At DesignGood, we give our clients tips to both help them feel comfortable giving feedback and to deliver that feedback in a way that helps us get the results they want faster. Here are a few examples that might also be relevant to your business.
- Emphasize that you want feedback. If your business is like ours, getting feedback early is crucial to keeping projects on time and on budget.
- Give examples of clear feedback. If your client leaves a note on your work that says something like "redo this part" or "this isn't working," that's not very helpful to you! So, at the outset, show your client what useful feedback looks like. In our business, actionable feedback might sound like "I love this copy because it really sounds like me" or "This design isn't working for me because it doesn't look friendly enough." This not only helps us complete revisions faster. It also helps us better understand the client so that we can get closer to the results they want the first time around as our work together continues.
- Welcome questions about your work. If your clients don't understand why you did something a certain way, it's better for them to let you know ASAP.
- Your clients may get bogged down in giving feedback if they think they need to provide a solution for every problem they identify. Instead, encourage them to simply flag the problem to you, so you can develop the solution (and save them time.). For example, if a client feels that the copy we created for their home page is a little too long, we want them to ask us to shorten it instead of using their valuable time to edit it themselves.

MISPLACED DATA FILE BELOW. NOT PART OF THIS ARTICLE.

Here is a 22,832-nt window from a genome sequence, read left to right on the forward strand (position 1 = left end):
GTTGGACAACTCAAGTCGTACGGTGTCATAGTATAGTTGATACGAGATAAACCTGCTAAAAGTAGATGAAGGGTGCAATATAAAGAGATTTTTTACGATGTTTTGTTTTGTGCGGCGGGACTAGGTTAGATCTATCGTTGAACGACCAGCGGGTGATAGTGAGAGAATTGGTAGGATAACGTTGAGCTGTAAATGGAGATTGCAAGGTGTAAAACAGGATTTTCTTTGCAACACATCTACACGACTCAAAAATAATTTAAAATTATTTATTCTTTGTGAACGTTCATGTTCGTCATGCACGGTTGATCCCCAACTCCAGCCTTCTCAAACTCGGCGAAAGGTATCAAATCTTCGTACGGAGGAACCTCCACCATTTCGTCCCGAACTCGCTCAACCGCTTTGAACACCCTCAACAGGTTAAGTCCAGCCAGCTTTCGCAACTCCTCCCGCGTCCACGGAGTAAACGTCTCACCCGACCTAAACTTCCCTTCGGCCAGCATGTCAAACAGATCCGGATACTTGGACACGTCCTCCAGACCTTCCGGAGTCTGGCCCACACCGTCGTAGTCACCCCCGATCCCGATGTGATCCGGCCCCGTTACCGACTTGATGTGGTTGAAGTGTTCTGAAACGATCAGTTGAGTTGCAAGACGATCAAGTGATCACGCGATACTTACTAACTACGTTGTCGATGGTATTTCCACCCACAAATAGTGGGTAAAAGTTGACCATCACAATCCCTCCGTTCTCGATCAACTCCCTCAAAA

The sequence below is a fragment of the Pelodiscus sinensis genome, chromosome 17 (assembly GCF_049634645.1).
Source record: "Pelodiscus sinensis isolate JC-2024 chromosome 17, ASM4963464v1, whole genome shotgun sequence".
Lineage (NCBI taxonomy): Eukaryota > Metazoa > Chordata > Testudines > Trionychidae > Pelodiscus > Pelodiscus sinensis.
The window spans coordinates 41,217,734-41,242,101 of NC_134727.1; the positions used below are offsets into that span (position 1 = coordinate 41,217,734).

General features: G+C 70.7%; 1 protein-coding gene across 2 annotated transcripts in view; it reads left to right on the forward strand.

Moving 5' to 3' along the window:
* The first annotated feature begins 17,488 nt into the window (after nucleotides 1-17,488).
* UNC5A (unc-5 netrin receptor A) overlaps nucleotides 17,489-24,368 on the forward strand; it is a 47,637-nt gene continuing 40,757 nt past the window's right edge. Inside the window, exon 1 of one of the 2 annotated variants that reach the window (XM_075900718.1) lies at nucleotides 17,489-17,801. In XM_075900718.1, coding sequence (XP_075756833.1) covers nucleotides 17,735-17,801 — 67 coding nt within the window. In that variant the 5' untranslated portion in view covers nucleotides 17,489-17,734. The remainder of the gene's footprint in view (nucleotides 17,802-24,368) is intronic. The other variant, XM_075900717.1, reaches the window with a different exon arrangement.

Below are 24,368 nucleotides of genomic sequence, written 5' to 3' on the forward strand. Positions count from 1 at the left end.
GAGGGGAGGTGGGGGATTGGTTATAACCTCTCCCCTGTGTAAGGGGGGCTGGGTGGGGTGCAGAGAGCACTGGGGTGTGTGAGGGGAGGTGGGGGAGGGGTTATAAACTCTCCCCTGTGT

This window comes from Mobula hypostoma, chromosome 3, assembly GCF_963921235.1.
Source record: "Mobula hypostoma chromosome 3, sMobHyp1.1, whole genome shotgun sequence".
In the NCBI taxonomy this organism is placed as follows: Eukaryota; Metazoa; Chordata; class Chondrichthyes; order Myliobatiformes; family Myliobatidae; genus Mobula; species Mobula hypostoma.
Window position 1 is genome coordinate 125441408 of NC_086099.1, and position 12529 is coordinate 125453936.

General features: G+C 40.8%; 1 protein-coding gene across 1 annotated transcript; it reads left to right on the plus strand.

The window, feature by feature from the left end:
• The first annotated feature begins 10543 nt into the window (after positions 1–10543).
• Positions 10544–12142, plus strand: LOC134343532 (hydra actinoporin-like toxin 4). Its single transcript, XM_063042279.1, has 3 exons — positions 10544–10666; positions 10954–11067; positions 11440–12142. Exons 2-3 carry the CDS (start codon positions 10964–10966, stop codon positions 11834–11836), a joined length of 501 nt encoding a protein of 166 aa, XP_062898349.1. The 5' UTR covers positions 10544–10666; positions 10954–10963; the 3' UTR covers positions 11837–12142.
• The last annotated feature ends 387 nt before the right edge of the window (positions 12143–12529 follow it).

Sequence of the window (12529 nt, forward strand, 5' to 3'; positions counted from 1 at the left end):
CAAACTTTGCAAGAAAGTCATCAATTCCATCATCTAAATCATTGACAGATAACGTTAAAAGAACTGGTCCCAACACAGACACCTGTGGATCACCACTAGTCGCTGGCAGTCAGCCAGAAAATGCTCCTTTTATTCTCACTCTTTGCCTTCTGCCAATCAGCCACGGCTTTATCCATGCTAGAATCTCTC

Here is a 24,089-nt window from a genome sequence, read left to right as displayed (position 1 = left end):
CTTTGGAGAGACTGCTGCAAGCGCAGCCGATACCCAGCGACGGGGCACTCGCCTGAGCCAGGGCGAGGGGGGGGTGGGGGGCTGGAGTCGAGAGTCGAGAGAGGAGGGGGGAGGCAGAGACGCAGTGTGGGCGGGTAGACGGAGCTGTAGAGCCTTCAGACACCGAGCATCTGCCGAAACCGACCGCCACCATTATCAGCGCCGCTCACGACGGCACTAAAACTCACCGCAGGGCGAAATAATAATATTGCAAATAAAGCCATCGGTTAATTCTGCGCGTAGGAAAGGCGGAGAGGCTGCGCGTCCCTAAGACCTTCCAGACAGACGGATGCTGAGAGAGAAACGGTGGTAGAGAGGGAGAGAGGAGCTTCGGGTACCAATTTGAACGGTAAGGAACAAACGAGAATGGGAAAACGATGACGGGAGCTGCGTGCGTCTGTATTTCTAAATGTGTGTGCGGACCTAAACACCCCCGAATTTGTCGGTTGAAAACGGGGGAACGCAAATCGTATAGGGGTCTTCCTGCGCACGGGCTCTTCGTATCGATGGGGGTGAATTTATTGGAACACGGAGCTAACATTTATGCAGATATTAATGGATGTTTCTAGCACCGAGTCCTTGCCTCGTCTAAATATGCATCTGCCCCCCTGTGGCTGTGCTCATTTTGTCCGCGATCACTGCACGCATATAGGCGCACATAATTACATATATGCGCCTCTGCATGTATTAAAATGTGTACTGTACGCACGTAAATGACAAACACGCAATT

We adapted these tips from "Dear Client: This Book Will Teach You How to Get What You Want from Creative People" by Bonnie Siegler, which has lots of other great ideas on how to work productively with your clients.
Make the Most of Positive Feedback
Let's wrap things up on a positive note by talking about the kind of feedback we all love: glowing praise from happy clients.
The way that you manage positive feedback is just as important as how you deal with criticism. Praise doesn't just make you feel good. It can also be an invaluable tool for your business if you follow a couple of key steps.
First, record that praise. Testimonials provide social proof that encourages prospective clients to work with you. When a client pays you a compliment, that's your cue to ask them to provide a testimonial. Even better, build asking for testimonials into your process for working with clients.
You'll get more and better testimonials if you make the process easy. We're all busy, and crafting a testimonial can feel like a lot of work. You can take some of the pressure off by asking for short testimonials (two sentences, 150 words, etc.) focused on a particular aspect of a client's experience with you that you want to highlight. Some people are also self-conscious about expressing themselves in writing. In those cases, you can offer to interview your client and write up the testimonial yourself for them to review.
Once you have captured your clients' positive feedback in great testimonials, put those testimonials to work for you. They're an important part of your website, of course. But you can also turn your testimonials into graphics for social media and use them in marketing materials like pitch decks.
Are you making the most of feedback to help your business grow and evolve? At DesignGood, we can help you showcase your expertise and attract an audience who will love your work. Intrigued? Schedule a chat with me now.